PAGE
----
Crowdcube aims to become the very first platform to operate under new European Union regulations (European Crowdfunding Service Providers or ECSP).
Crowdcube, a leading online investment marketplace, will now be “uniquely positioned” to assist even more Europe-based businesses with securing capital while promoting engagement, loyalty, and advocacy from their communities, according to an update shared with CI. Updated European Union rules go into effect today after several years of the industry working assiduously to enable a harmonized regulatory ecosystem.
While Crowdcube has long hosted European securities offerings, while maintaining an office on the continent, today is the first day the investment platform may seek to operate under the licensing regime.
As stated in a release:
“From today, new EU regulation will come into effect harmonising for the first time the existing patchwork of crowdfunding regulations across Europe. The uniform regulatory framework will unlock huge potential for capital raising led and shaped by retail investors to expand across all European markets.”
Firms operating in the United Kingdom and EU will now be able to raise as much as €13 million from retail investors via a single offering of primary or secondary shares (€8m from UK-based investors and €5 million from European investors), according to Crowdcube.
CEO and co-founder Darren Westlake, stated:
“This change in regulation in the EU has been a long time coming. We are delighted that this form of fundraising is now more readily available to founders and companies across Europe. We have a decade of knowledge and expertise in the UK, which we can now leverage fully in a much larger market, and are well-positioned to capitalise on the new regulations and help businesses engage with their customers and communities in Europe for the very first time.”
Having acquired €1.2 billion for 1,130 UK and European businesses such as Revolut, Cowboy, and Citymapper from a community of more than 1.2 million retail investors, Crowdcube “brings its experience and community-building to new markets across the continent.”
Rob Moffat, Partner at Balderton, added:
“This is an enormous opportunity – founders will have access to more cross-border funding options, with the engaged and supportive shareholders to match. It’s a proven way for businesses to raise finance from their communities, particularly in the UK, and we’re excited to see it take off across Europe.”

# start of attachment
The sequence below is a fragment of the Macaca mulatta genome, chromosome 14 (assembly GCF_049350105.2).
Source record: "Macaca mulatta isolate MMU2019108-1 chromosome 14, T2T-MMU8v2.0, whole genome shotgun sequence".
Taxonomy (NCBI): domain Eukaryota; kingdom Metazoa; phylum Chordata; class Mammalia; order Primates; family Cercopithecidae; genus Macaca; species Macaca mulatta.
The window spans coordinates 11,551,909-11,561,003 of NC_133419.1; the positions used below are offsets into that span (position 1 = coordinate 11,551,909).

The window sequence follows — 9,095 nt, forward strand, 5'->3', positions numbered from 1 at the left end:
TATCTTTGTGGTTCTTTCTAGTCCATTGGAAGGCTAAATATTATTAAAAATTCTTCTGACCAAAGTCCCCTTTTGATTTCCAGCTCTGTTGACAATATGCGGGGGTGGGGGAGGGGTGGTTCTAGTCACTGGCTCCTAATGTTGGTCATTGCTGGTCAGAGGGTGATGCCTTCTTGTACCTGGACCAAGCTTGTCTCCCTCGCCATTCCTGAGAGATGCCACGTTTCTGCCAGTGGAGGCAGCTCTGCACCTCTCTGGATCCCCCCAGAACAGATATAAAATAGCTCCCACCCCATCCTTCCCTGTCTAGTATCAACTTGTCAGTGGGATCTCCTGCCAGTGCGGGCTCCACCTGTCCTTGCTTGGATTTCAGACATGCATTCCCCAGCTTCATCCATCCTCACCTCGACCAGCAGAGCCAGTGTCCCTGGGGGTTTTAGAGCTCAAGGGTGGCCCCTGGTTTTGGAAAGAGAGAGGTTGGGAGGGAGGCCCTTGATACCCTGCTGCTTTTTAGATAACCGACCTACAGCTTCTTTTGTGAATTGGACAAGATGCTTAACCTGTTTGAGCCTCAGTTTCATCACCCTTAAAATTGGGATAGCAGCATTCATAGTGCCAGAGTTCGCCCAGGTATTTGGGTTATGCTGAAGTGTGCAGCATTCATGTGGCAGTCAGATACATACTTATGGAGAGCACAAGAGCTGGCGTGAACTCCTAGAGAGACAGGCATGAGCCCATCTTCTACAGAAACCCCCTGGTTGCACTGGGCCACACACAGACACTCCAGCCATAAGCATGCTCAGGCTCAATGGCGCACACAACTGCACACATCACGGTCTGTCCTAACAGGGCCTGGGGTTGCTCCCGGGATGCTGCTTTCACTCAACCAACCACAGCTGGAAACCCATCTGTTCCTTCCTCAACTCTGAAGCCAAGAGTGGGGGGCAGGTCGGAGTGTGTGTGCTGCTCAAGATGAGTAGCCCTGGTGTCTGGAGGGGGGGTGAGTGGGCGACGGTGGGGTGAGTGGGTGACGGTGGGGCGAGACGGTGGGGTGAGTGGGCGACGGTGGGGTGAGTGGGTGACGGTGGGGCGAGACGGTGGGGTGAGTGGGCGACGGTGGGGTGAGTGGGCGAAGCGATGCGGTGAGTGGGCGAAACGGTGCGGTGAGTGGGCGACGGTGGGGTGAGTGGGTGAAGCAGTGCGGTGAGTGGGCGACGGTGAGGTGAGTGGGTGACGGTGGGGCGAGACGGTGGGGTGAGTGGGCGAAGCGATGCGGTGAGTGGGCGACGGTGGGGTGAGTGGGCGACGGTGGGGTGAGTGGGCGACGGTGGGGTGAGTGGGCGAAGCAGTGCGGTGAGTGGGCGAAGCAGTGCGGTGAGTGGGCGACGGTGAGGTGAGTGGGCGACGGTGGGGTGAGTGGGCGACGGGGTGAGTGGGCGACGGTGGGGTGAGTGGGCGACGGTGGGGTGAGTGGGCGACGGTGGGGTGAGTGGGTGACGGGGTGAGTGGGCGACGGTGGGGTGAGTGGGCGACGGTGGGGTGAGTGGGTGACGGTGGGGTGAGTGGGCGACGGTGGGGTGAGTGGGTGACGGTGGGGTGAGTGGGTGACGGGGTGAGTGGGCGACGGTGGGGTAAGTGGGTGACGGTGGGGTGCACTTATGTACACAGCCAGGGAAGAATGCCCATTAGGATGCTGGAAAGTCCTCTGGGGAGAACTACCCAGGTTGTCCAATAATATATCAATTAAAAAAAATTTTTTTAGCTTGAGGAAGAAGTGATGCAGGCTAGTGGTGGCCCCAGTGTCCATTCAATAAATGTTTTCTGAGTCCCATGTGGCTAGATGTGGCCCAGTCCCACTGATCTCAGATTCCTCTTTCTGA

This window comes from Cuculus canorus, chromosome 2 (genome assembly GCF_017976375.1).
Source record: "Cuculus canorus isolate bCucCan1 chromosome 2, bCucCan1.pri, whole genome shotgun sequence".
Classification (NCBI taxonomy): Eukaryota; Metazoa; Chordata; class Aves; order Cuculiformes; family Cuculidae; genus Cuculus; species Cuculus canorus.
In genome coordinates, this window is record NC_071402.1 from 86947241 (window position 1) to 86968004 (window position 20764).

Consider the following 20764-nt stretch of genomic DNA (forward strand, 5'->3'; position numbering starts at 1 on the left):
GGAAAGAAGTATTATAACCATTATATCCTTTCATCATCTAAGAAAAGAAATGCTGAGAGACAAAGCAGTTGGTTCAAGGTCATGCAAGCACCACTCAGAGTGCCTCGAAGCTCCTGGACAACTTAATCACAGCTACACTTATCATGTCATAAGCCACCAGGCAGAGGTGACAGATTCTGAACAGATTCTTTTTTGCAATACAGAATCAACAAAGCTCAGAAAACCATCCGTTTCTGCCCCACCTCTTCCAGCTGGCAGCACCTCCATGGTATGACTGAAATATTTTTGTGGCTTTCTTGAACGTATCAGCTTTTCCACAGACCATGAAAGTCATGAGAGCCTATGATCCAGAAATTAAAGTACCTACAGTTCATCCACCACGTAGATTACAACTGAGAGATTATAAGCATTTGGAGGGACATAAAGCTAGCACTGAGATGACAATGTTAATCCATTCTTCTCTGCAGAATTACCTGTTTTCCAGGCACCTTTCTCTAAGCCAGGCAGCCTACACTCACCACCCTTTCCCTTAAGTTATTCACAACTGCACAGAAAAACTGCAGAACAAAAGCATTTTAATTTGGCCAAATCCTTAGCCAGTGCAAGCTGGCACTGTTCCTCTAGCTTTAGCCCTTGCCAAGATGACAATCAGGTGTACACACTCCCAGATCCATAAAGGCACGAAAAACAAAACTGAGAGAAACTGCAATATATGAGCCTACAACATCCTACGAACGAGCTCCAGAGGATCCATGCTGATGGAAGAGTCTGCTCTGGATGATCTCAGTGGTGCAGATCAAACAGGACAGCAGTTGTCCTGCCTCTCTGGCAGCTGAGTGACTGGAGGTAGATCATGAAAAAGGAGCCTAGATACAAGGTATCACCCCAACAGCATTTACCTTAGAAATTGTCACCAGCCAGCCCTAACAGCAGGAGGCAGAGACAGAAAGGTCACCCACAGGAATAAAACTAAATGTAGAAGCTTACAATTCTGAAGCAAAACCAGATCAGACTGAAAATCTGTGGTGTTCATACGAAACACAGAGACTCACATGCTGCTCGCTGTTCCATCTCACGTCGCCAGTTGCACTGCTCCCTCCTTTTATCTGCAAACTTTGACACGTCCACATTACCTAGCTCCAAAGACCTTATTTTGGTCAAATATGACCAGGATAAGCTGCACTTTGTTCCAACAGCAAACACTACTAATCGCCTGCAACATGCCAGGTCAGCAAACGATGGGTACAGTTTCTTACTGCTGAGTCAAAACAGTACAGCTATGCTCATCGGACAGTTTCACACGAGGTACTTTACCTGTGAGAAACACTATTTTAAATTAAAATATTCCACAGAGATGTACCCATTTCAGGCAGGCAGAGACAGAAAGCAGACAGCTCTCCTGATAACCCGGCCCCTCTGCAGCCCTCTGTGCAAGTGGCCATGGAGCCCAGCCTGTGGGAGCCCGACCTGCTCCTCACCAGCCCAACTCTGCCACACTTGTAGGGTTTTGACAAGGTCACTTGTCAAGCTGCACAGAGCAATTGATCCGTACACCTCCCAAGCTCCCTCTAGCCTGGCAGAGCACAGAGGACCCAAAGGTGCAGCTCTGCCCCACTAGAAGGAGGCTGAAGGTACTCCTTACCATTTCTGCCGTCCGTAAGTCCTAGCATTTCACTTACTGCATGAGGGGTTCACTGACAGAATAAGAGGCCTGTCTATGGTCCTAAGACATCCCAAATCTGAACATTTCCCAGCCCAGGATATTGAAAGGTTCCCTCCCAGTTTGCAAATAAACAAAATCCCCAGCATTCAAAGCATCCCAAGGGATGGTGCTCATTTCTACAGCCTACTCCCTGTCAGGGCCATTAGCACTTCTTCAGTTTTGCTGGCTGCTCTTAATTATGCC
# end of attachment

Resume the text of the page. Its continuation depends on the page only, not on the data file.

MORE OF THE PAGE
Martin Mignot, Partner at Index Ventures, remarked:
“If you are a consumer facing company in Europe the rationale for involving your customers as shareholders via equity crowdfunding is incredibly strong. These new regulations make that possible for the first time at scale which is great news.”
For a fairly long time, the amount of capital privately-owned EU businesses were able to secure without a prospectus was considered too small to be effective for high-growth ventures.
The regulation aims to create a pan-European environment enablling firms may raise to a substantial €5 million, as well as “setting a new legal framework for the day-to-day operations of crowdfunding platforms and strengthening protections for investors,” the update noted.
Crowdcube serves as a leading European marketplace for retail investment into private and public firms.
Crowdcube focuses on enabling entrepreneurs to raise funding with the added benefit of being supported by their dedicated community. For investors, Crowdcube offers a way to “hand-pick a stake in an innovative business they believe in that traditionally would have been restricted to professional investors.”
Since it was established back in 2011, Crowdcube has reportedly funded more than 1,130 deals. With more than 1 million members, a total of €1.4 billion has now been invested via the platform to date.
Businesses that have secured funds with Crowdcube include Revolut, Monzo, BrewDog, Citymapper, Cowboy, Heura Foods, Freetrade (primaries and secondaries), eCar Club (acquired by Europcar), Camden Town Brewery (acquired by AB INBev, Feedr (acquired by Compass Group), Mindful Chef (acquired by Nestle), Pod Point (acquired by EDF) and Nutmeg (acquired by JP Morgan).